Studies in Personnel and Industrial Psychology

By Edwin A. Fleishman | Go to book overview
ceives that satisfaction as stemming from his total job situation. I believe that this definition includes the most useful parts of each of the other concepts. High morale, under this concept, would be reflected by little aggressive or frustration-instigated conflict, by a reasonably euphoric work force, by fairly well-adjusted employees who can become quite ego-involved in their work, by many favorable attitudes, and by the cohesiveness which comes from finding personal need satisfactions within a group.

This definition contains five attributes which are, I believe, essential to an adequate concept of morale: (a) it recognizes the dynamic complexity of morale. It is the kind of complexity which can use--which, in fact, calls for--the factor analytic approach to definition. It tells us that morale is not a single dimension but that it has many components or factors. It asks only that the factors be defined in terms of human needs, rather than in terms of environmental sources of satisfaction of those needs. (b) It considers morale as basically an attribute of the individual. Groups too can be described in terms of morale, but such a description takes as its point of departure the perceived satisfactions of the individuals within the group. It seems to me that the morale of a group is at least partly based upon what I choose to call the morale of the individuals in it. This, I think, is something more than the usual concept of job satisfaction. (c) It recognizes that morale exists with reference to the job, not merely as a generalized trait existing in much the same form regardless of the job situation. (d) It recognizes the role of the motivational processes in morale. It implies that an individual may have many needs, and that these can be satisfied, either objectively or within the perceptions of the individuals, by the job at which a man makes his living. (e) It can apply to employees at any job level or in any job classification: street sweepers or college professors, traveling salesmen or lighthouse operators, authors, and even industrial psychologists.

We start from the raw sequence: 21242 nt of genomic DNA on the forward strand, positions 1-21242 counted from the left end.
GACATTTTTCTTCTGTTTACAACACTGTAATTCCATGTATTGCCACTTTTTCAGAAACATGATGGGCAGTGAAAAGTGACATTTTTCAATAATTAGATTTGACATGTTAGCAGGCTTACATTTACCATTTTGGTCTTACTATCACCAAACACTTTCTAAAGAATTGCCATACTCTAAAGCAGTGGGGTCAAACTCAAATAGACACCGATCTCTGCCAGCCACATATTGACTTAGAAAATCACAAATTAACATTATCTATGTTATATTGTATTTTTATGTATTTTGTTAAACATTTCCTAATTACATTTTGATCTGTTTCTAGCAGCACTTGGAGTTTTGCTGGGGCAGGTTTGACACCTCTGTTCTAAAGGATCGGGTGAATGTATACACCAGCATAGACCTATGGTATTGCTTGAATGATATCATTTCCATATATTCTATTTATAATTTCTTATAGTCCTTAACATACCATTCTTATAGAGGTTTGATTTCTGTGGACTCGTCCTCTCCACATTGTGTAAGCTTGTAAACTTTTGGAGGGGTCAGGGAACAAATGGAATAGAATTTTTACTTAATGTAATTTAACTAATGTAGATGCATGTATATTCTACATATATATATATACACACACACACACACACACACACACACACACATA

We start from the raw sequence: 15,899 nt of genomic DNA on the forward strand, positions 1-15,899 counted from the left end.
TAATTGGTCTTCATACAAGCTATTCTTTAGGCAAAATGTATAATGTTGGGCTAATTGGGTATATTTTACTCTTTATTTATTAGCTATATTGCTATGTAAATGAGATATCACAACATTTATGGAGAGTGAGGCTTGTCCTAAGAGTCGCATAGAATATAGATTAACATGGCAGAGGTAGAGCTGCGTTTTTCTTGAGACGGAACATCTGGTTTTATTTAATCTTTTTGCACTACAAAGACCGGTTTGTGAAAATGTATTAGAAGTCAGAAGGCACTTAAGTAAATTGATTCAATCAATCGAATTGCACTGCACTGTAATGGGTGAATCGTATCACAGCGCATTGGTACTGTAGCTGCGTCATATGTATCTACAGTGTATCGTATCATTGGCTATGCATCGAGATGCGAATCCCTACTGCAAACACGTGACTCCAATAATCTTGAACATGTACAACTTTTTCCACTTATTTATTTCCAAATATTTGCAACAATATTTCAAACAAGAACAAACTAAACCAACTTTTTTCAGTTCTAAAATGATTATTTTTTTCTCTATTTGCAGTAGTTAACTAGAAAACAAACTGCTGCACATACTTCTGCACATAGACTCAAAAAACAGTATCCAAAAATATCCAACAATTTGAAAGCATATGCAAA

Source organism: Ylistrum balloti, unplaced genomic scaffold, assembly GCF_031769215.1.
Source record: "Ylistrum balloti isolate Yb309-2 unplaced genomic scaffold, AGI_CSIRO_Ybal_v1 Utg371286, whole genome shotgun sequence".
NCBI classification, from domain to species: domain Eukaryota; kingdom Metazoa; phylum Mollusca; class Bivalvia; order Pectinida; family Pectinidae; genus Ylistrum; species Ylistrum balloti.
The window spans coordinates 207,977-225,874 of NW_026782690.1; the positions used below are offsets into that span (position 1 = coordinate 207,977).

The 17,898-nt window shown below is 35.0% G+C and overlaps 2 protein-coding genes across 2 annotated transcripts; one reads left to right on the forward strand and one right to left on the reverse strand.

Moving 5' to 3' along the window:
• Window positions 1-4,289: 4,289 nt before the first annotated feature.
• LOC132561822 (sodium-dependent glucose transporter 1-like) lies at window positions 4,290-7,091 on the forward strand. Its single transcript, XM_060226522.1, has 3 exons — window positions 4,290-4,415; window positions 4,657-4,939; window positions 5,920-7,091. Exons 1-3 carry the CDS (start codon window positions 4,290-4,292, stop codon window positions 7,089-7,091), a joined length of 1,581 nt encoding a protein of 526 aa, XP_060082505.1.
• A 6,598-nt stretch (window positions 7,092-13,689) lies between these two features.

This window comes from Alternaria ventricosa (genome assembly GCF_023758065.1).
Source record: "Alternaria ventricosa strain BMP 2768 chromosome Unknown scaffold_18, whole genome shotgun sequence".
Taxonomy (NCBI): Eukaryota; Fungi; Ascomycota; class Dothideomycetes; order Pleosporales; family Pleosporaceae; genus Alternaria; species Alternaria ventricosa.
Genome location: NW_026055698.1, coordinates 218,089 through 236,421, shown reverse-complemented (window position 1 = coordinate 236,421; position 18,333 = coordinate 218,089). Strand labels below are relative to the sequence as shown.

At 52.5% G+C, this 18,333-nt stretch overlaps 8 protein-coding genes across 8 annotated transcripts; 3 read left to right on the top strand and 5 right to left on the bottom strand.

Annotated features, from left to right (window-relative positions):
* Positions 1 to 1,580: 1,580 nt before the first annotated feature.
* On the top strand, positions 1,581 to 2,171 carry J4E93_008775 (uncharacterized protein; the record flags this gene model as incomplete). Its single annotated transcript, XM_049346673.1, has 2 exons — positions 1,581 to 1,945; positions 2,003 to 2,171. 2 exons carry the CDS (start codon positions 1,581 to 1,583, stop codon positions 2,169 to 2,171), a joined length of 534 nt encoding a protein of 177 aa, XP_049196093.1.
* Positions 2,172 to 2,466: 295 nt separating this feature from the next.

32. Motivational Aspects of Industrial Morale*

Ross Stagner

MY DEFINITION OF morale falls into the category which is "almost acceptable" to Dr. Guion, as he has outlined it in the preceding paper.

____________________
*
From "Industrial Morale (A Symposium) 2. Motivational Aspects of Industrial Morale," Personnel Psychology, Vol. 11, 1958, pp. 64-70.

-304-

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